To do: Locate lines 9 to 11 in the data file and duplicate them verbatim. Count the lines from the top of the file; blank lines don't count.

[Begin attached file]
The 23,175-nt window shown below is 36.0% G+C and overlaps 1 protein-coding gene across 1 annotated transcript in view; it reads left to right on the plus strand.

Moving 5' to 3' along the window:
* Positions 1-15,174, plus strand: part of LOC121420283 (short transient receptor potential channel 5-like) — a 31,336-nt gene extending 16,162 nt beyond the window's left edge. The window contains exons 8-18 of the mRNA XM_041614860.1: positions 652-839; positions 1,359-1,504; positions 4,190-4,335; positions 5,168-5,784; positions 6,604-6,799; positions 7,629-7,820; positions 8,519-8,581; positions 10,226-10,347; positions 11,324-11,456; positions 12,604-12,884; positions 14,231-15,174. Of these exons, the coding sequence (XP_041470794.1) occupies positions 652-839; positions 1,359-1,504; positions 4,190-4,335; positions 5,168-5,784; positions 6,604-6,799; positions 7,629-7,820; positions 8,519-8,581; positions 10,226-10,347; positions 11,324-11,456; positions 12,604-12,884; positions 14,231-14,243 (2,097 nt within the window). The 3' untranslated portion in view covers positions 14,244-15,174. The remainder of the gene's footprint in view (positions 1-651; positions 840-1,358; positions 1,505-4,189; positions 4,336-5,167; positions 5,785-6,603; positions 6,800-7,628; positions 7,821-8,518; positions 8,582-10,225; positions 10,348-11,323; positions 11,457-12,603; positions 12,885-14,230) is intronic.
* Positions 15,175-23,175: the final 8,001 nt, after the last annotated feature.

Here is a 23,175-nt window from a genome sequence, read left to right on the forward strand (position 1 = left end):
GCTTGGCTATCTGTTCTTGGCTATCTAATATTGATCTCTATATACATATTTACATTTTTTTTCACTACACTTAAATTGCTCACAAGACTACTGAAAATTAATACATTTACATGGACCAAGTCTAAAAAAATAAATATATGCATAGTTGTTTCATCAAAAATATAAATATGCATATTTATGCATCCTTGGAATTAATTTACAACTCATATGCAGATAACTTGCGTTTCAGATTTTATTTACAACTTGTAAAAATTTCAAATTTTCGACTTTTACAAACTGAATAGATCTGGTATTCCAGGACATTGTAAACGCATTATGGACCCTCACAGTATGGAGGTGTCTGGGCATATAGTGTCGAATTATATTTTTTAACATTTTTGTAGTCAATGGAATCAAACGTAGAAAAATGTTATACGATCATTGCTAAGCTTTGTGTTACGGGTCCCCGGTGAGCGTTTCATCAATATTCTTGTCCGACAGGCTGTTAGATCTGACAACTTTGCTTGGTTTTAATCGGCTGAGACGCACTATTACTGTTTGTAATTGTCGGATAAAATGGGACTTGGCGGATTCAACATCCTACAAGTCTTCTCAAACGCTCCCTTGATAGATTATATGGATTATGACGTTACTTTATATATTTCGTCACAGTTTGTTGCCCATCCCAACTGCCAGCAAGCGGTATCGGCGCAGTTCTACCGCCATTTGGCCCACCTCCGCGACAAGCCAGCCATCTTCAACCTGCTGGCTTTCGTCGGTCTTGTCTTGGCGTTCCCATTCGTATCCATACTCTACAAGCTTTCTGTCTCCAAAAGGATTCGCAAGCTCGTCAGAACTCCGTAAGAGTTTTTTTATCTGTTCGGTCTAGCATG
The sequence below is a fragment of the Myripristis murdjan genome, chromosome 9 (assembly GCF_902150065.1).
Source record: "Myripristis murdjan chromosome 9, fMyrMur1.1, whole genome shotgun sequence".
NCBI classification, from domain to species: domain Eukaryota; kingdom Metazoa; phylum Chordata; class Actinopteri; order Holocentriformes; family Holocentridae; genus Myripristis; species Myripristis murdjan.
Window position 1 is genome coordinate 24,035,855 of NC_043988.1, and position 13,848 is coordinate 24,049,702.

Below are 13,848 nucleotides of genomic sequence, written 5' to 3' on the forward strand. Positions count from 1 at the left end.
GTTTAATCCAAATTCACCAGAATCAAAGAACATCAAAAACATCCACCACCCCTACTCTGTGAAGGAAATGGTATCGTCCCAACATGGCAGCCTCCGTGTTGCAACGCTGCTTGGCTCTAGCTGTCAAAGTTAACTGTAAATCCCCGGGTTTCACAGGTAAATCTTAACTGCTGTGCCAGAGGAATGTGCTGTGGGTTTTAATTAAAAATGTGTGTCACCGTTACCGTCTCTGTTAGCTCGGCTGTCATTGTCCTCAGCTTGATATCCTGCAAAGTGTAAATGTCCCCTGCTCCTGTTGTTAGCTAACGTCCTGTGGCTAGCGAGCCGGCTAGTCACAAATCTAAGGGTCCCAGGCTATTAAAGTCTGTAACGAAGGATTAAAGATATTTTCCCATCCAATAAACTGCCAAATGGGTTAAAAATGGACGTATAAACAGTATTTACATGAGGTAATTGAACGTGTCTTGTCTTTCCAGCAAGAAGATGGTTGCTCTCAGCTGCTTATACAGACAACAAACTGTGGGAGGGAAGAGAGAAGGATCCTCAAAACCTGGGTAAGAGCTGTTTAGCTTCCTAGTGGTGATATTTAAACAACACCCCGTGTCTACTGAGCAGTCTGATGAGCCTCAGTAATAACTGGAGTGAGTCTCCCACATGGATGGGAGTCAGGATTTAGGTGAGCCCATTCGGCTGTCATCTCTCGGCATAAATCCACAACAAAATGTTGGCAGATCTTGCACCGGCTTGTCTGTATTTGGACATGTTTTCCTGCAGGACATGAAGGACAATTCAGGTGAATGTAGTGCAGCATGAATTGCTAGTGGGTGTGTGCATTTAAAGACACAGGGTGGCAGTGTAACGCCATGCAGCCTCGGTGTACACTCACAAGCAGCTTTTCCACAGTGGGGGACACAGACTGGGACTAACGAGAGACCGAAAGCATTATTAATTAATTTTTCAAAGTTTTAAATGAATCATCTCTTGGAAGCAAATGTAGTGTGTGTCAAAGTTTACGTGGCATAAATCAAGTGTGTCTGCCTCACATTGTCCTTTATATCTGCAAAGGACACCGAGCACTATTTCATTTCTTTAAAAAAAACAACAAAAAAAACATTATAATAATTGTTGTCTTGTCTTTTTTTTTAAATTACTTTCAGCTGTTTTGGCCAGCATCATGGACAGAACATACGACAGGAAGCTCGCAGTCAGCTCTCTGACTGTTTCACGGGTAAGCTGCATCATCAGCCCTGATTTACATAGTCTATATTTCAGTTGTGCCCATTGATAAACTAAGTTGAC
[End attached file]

NCBI classification, from domain to species: domain Eukaryota; kingdom Metazoa; phylum Chordata; class Actinopteri; order Holocentriformes; family Holocentridae; genus Myripristis; species Myripristis murdjan.
Window position 1 is genome coordinate 24,035,855 of NC_043988.1, and position 13,848 is coordinate 24,049,702.

Below are 13,848 nucleotides of genomic sequence, written 5' to 3' on the forward strand. Positions count from 1 at the left end.